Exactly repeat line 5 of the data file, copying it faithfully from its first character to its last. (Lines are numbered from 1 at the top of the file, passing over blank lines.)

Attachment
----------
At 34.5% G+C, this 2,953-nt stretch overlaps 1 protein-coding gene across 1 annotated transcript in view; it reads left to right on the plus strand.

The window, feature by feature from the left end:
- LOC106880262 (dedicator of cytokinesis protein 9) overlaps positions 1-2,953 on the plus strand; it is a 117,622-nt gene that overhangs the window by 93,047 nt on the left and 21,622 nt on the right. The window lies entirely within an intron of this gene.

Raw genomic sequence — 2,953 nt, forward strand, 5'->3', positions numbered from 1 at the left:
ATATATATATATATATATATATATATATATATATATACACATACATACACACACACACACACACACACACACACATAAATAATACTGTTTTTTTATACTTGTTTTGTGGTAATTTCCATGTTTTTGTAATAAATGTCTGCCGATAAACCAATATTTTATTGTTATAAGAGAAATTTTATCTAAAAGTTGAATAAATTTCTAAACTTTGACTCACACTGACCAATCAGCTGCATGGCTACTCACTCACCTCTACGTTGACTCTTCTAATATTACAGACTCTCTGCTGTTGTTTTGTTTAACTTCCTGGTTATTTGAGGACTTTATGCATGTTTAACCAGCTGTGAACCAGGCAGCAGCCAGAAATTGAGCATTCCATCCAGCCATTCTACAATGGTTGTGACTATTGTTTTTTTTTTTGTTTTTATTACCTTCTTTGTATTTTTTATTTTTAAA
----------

ATATATATATATATATATATATATATATATATATATACACATACATACACACACACACACACACACACACACACATAAATAATACTGTTTTTTTATACTTGTTTTGTGGTAATTTCCATGTTTTTGTAATAAATGTCTGCCGATAAACCAATATTTTATTGTTATAAGAGAAATTTTATCTAAAAGTTGAATAAATTTCTAAACTTTGACTCACACTGACCAATCAGCTGCATGGCTACTCACTCACCTCTACGTTGACTCTTCTAATATTACAGACTCTCTGCTGTTGTTTTGTTTAACTTCCTGGTTATTTGAGGACTTTATGCATGTTTAACCAGCTGTGAACCAGGCAGCAGCCAGAAATTGAGCATTCCATCCAGCCATTCTACAATGGTTGTGACTATTGTTTTTTTTTTTGTTTTTATTACCTTCTTTGTATTTTTTATTTTTAAA